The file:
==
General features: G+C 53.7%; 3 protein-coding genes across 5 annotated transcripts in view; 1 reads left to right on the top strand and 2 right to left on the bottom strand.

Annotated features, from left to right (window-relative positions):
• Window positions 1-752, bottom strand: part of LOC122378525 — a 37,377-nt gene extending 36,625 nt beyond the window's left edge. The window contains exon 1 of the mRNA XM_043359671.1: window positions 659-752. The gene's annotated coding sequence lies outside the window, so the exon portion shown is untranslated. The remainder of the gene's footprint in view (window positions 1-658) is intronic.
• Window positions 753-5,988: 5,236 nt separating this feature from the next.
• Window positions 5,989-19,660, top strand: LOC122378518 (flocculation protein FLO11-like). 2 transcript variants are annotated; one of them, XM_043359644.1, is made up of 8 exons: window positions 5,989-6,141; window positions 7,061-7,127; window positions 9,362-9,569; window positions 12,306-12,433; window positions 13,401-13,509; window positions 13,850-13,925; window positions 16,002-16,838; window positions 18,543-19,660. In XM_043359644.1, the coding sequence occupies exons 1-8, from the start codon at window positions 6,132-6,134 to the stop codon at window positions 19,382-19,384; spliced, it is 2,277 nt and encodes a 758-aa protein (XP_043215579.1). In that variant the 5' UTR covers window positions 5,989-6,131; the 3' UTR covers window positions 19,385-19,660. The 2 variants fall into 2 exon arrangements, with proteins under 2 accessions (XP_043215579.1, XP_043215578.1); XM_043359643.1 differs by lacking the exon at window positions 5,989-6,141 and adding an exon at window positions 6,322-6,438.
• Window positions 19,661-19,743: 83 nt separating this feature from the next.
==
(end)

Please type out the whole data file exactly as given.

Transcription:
General features: G+C 53.7%; 3 protein-coding genes across 5 annotated transcripts in view; 1 reads left to right on the top strand and 2 right to left on the bottom strand.

Annotated features, from left to right (window-relative positions):
• Window positions 1-752, bottom strand: part of LOC122378525 — a 37,377-nt gene extending 36,625 nt beyond the window's left edge. The window contains exon 1 of the mRNA XM_043359671.1: window positions 659-752. The gene's annotated coding sequence lies outside the window, so the exon portion shown is untranslated. The remainder of the gene's footprint in view (window positions 1-658) is intronic.
• Window positions 753-5,988: 5,236 nt separating this feature from the next.
• Window positions 5,989-19,660, top strand: LOC122378518 (flocculation protein FLO11-like). 2 transcript variants are annotated; one of them, XM_043359644.1, is made up of 8 exons: window positions 5,989-6,141; window positions 7,061-7,127; window positions 9,362-9,569; window positions 12,306-12,433; window positions 13,401-13,509; window positions 13,850-13,925; window positions 16,002-16,838; window positions 18,543-19,660. In XM_043359644.1, the coding sequence occupies exons 1-8, from the start codon at window positions 6,132-6,134 to the stop codon at window positions 19,382-19,384; spliced, it is 2,277 nt and encodes a 758-aa protein (XP_043215579.1). In that variant the 5' UTR covers window positions 5,989-6,131; the 3' UTR covers window positions 19,385-19,660. The 2 variants fall into 2 exon arrangements, with proteins under 2 accessions (XP_043215579.1, XP_043215578.1); XM_043359643.1 differs by lacking the exon at window positions 5,989-6,141 and adding an exon at window positions 6,322-6,438.
• Window positions 19,661-19,743: 83 nt separating this feature from the next.